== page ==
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Int. J. Environ. Res. Public Health 2018, 15(12), 2635; https://doi.org/10.3390/ijerph15122635

Physiological Effects of Viewing Bonsai in Elderly Patients Undergoing Rehabilitation

1
Center for Environment, Health and Field Sciences, Chiba University, 6-2-1 Kashiwa-no-ha, Kashiwa, Chiba 277-0882, Japan
2
Forestry and Forest Products Research Institute, 1 Matsunosato, Tsukuba, Ibaraki 305-8687, Japan
3
Rehabilitation Center, Noda Hospital, 1554-1 Nakazato, Noda, Chiba 270-0237, Japan
These authors contributed equally to this work.
*
Author to whom correspondence should be addressed.
Received: 5 November 2018 / Revised: 17 November 2018 / Accepted: 19 November 2018 / Published: 25 November 2018
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Abstract

The benefits of various nature-derived stimuli that can be used for stress relief and relaxation has recently gained immense attention; however, there are very few studies about their influence on elderly patients. The present study aims to present the effects of viewing bonsai on autonomic nervous activity, prefrontal cortex activity, and subjective assessment findings of psychological relaxation in elderly patients undergoing rehabilitation. Fourteen participants aged 64–91 years (mean age ± standard deviation, 78.6 ± 9.6 years) participated in this study. Miniature potted 10-year-old Japanese cypress bonsai trees were used as visual stimuli. Participants viewed the bonsai for 1 min, and the control comprised of no experimental stimulus. Physiological effects on autonomic nervous activity were assessed by measuring the heart rate variability (HRV) and pulse rate. The effects on prefrontal cortex activity were determined using near-infrared spectroscopy, which involved assessment of oxyhemoglobin concentrations in the left and right prefrontal cortices. Subjective evaluations were achieved by the modified semantic differential method. Viewing bonsai resulted in a significant increase in parasympathetic nervous activity, a significant decrease in sympathetic nervous activity, and a significant increase in the perceptions of feeling “comfortable” and “relaxed.” In conclusion, our findings indicated that viewing bonsai induces physiological and psychological relaxation. View Full-Text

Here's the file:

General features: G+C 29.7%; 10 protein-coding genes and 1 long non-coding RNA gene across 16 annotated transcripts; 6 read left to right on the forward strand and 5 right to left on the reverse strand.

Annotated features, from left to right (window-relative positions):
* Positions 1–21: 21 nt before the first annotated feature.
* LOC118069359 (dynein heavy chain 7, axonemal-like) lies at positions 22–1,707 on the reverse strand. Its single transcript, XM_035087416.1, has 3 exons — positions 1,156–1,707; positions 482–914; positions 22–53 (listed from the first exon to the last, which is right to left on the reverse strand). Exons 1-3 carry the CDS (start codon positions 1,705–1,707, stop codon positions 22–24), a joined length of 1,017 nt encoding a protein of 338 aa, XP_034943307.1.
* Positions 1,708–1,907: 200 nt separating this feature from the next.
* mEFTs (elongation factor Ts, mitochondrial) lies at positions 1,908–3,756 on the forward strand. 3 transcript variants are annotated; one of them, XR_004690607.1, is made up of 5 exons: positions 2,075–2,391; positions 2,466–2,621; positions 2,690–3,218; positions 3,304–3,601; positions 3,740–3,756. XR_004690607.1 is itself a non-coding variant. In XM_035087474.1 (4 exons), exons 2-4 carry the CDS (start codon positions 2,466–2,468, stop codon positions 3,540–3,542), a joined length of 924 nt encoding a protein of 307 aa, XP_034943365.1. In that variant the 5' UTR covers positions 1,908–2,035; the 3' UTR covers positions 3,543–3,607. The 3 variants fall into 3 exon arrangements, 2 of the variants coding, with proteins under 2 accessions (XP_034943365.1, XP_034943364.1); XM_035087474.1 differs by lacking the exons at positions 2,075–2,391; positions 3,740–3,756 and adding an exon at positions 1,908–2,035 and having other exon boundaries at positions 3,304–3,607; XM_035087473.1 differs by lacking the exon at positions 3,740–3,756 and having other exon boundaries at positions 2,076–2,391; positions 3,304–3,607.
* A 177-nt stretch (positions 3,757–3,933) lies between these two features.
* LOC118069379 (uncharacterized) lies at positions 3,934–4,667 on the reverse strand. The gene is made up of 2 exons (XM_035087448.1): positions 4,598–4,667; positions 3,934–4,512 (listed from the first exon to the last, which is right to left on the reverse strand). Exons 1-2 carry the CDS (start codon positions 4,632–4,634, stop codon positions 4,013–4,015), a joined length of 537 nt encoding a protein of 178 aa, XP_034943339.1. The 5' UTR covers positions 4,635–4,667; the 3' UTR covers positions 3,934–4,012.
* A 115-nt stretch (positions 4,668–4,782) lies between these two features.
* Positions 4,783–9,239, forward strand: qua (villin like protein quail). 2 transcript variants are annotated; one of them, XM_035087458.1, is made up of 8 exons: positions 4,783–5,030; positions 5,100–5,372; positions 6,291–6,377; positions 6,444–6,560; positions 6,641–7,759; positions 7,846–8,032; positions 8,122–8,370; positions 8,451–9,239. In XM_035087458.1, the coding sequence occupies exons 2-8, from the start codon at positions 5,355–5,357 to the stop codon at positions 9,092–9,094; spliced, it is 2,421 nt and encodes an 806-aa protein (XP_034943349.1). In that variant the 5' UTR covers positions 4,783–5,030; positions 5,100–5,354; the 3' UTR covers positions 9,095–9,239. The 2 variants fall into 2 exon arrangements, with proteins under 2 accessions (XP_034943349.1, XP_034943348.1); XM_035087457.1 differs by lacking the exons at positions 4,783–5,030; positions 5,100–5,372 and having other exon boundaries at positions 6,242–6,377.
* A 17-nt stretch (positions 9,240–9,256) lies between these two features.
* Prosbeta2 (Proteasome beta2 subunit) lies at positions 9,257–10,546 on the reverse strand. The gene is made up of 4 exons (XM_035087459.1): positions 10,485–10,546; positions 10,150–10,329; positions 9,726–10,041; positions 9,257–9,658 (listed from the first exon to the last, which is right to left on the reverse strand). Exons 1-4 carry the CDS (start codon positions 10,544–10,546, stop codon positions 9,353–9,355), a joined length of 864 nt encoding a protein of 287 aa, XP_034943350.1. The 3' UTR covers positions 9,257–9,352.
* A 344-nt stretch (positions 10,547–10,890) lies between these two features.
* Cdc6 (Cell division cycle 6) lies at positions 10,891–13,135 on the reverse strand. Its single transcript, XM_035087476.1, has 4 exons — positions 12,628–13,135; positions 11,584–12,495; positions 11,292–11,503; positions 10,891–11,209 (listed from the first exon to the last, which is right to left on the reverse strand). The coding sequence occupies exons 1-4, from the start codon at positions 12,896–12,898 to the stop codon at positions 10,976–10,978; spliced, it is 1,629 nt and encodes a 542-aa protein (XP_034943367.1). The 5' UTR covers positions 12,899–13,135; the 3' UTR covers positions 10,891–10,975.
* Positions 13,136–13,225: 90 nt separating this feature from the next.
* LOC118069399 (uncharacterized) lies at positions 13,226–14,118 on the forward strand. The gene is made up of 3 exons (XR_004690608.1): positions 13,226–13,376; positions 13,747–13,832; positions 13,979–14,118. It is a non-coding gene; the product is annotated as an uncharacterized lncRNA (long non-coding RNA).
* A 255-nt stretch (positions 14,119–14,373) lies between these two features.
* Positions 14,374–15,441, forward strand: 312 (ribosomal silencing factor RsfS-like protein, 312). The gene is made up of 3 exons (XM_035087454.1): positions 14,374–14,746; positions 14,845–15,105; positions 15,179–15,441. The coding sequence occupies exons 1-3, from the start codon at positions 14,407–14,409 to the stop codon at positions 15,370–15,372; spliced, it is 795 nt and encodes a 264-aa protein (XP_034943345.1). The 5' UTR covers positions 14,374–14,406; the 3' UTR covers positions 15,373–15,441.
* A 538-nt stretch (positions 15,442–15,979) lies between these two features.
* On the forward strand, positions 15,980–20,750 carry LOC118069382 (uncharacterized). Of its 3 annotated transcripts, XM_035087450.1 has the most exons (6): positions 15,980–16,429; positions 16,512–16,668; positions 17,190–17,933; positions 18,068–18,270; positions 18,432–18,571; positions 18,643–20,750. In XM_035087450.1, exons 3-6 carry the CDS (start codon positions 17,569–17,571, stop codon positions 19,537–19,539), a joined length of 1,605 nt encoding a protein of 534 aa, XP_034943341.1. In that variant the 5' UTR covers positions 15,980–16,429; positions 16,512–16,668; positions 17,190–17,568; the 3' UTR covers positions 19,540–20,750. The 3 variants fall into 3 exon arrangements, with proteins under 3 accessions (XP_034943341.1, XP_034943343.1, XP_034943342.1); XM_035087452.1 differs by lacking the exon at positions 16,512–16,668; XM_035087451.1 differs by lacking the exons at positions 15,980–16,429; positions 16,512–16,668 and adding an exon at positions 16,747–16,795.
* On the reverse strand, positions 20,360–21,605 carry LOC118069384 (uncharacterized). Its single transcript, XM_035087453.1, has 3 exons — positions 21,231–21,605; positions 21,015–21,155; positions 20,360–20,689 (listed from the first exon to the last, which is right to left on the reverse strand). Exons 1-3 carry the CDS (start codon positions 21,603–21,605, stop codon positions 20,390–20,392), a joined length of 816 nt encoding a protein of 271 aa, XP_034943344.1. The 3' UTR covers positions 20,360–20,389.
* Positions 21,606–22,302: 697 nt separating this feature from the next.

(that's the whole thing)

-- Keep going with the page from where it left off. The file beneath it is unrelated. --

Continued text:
Keywords: older adults; nature therapy; heart rate variability; near-infrared spectroscopy; semantic differential method older adults; nature therapy; heart rate variability; near-infrared spectroscopy; semantic differential method
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Song, C.; Ikei, H.; Nara, M.; Takayama, D.; Miyazaki, Y. Physiological Effects of Viewing Bonsai in Elderly Patients Undergoing Rehabilitation. Int. J. Environ. Res. Public Health 2018, 15, 2635.

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